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Knowledge and perceptions of newly graduated medical practitioners in Malaysia of their role in medical care of people with developmental disabilities

Moyle, Judith L., Iacono, Teresa and Liddell, Merilyn 2010, Knowledge and perceptions of newly graduated medical practitioners in Malaysia of their role in medical care of people with developmental disabilities, Journal of policy and practices in intellectual disabilities, vol. 7, no. 2, pp. 85-95, doi: 10.1111/j.1741-1130.2010.00252.x.

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Title Knowledge and perceptions of newly graduated medical practitioners in Malaysia of their role in medical care of people with developmental disabilities
Author(s) Moyle, Judith L.
Iacono, Teresa
Liddell, Merilyn
Journal name Journal of policy and practices in intellectual disabilities
Volume number 7
Issue number 2
Start page 85
End page 95
Total pages 11
Publisher Wiley
Place of publication London, Eng.
Publication date 2010
ISSN 1741-1130
Keyword(s) clinical experience
developmental disabilities
intellectual disabilities
malaysia
undergraduate medical training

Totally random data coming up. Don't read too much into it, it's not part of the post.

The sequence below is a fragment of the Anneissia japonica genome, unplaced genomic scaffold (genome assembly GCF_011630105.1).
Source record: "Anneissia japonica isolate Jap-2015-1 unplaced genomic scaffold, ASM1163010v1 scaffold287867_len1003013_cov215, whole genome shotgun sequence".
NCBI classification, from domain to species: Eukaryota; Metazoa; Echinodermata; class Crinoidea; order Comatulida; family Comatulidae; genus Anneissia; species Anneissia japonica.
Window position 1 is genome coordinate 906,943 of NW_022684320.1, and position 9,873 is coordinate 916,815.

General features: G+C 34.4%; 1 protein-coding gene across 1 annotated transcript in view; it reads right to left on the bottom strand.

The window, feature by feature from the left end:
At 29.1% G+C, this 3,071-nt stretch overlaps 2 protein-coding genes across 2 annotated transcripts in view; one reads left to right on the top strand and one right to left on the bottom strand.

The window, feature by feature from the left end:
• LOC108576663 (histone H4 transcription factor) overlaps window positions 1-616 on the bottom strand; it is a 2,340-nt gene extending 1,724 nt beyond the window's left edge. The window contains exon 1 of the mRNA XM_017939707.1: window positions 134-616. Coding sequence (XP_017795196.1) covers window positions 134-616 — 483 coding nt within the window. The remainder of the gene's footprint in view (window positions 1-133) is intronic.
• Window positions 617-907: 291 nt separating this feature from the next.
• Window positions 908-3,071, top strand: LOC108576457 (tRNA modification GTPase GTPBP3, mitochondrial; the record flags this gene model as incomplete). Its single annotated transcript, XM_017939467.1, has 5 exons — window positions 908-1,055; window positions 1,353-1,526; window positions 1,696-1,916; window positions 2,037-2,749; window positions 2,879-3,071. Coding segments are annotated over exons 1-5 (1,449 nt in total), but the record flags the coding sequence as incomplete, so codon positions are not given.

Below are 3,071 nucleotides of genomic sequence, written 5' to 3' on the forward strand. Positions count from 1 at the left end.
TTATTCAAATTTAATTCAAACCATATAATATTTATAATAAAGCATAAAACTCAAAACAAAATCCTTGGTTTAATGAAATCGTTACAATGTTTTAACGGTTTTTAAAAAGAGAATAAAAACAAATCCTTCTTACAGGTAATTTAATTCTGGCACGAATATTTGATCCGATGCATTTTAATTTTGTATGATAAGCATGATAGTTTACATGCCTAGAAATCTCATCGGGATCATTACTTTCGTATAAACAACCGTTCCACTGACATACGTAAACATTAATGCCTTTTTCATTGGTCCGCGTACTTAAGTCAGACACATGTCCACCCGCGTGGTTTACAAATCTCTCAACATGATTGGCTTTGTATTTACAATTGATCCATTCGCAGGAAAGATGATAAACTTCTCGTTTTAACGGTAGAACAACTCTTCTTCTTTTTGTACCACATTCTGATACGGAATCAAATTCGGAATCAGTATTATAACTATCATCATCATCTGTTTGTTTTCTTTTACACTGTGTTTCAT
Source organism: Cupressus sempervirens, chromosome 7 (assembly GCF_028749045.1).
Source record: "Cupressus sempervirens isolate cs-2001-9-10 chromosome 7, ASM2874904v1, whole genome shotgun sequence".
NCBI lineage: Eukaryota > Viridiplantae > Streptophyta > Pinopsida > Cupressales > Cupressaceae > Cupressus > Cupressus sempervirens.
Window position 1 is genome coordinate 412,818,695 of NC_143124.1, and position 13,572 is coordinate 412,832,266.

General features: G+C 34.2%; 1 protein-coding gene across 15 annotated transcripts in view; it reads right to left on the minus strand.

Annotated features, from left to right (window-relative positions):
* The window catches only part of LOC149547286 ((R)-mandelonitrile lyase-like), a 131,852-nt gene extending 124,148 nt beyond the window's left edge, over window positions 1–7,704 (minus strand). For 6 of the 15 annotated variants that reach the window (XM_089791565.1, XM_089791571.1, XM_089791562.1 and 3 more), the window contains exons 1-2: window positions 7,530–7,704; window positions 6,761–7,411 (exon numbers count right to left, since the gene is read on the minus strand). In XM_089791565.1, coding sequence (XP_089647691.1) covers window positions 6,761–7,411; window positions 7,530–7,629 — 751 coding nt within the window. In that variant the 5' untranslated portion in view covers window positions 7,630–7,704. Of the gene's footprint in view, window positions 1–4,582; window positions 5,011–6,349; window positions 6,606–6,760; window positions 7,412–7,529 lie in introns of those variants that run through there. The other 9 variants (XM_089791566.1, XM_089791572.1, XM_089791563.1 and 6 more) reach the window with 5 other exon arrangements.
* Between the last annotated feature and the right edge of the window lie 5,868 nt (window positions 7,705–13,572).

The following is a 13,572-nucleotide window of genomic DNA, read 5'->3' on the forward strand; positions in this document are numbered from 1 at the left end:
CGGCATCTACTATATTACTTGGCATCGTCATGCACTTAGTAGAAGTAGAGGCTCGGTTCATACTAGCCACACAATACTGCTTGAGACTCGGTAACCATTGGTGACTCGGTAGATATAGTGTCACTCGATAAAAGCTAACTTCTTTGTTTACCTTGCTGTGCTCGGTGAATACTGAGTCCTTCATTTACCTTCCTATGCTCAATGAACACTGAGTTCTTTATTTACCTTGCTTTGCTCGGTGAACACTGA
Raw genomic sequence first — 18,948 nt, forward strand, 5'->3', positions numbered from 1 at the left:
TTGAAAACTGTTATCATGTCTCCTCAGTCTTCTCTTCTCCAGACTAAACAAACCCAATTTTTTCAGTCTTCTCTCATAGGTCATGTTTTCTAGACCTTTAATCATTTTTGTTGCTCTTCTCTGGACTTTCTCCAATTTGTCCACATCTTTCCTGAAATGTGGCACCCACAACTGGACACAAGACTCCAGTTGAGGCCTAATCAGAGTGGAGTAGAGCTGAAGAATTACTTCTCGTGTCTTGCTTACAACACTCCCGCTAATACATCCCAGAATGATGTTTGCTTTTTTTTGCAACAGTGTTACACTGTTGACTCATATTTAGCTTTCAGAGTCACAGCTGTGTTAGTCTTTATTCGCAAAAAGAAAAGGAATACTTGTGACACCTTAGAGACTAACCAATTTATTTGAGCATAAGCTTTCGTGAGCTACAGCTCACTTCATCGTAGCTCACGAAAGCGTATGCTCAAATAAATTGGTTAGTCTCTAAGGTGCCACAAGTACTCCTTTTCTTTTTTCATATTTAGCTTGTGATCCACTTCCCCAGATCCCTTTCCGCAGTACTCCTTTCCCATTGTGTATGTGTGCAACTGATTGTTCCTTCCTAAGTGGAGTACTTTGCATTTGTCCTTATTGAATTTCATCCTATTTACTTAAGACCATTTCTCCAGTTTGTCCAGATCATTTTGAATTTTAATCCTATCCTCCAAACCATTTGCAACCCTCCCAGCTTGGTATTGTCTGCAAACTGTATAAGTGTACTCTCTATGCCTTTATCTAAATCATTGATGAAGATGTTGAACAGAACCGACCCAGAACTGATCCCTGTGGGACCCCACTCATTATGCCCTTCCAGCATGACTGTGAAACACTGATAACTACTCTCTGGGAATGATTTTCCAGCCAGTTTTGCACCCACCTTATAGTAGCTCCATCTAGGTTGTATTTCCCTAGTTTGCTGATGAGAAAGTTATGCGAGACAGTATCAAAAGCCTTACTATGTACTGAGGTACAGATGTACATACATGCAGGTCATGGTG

Summary Improving content and consistency on developmental disabilities in undergraduate medical curricula has been recommended as a means of improving health outcomes for people with developmental disabilities. Although often the subject of studies in Western countries, little is known about content on developmental disabilities in undergraduate curricula in developing countries. A study was undertaken to: (1) explore content and experience with developmental disabilities received in undergraduate training by medical practitioners in Malaysia; and (2) explore perceptions of their role in the identification and management of developmental disabilities in practice. Comparisons were made according to location of training. Data were collected using a 107-item questionnaire that was administered to 230 newly graduated house officers on their first rotations in seven public hospitals in Peninsula Malaysia. Deficits and inconsistencies were indicated in both content and experience of developmental disabilities during training. Uncertainty about their role in the identification and management of developmental disabilities was evident. Greater inconsistencies and deficits were evident for respondents trained in Eastern and Middle Eastern countries compared with those trained in Malaysia and Western countries. Results suggest a need for increased content, consistency, and intentional exposure in relation to developmental disabilities during undergraduate training across all training settings.
Notes JUNE
Language eng
DOI 10.1111/j.1741-1130.2010.00252.x
Field of Research 119999 Medical and Health Sciences not elsewhere classified
Socio Economic Objective 970111 Expanding Knowledge in the Medical and Health Sciences
HERDC Research category C1.1 Refereed article in a scholarly journal
Copyright notice ©2010, Wiley
Persistent URL http://hdl.handle.net/10536/DRO/DU:30063870

Document type: Journal Article
Collection: School of Health and Social Development
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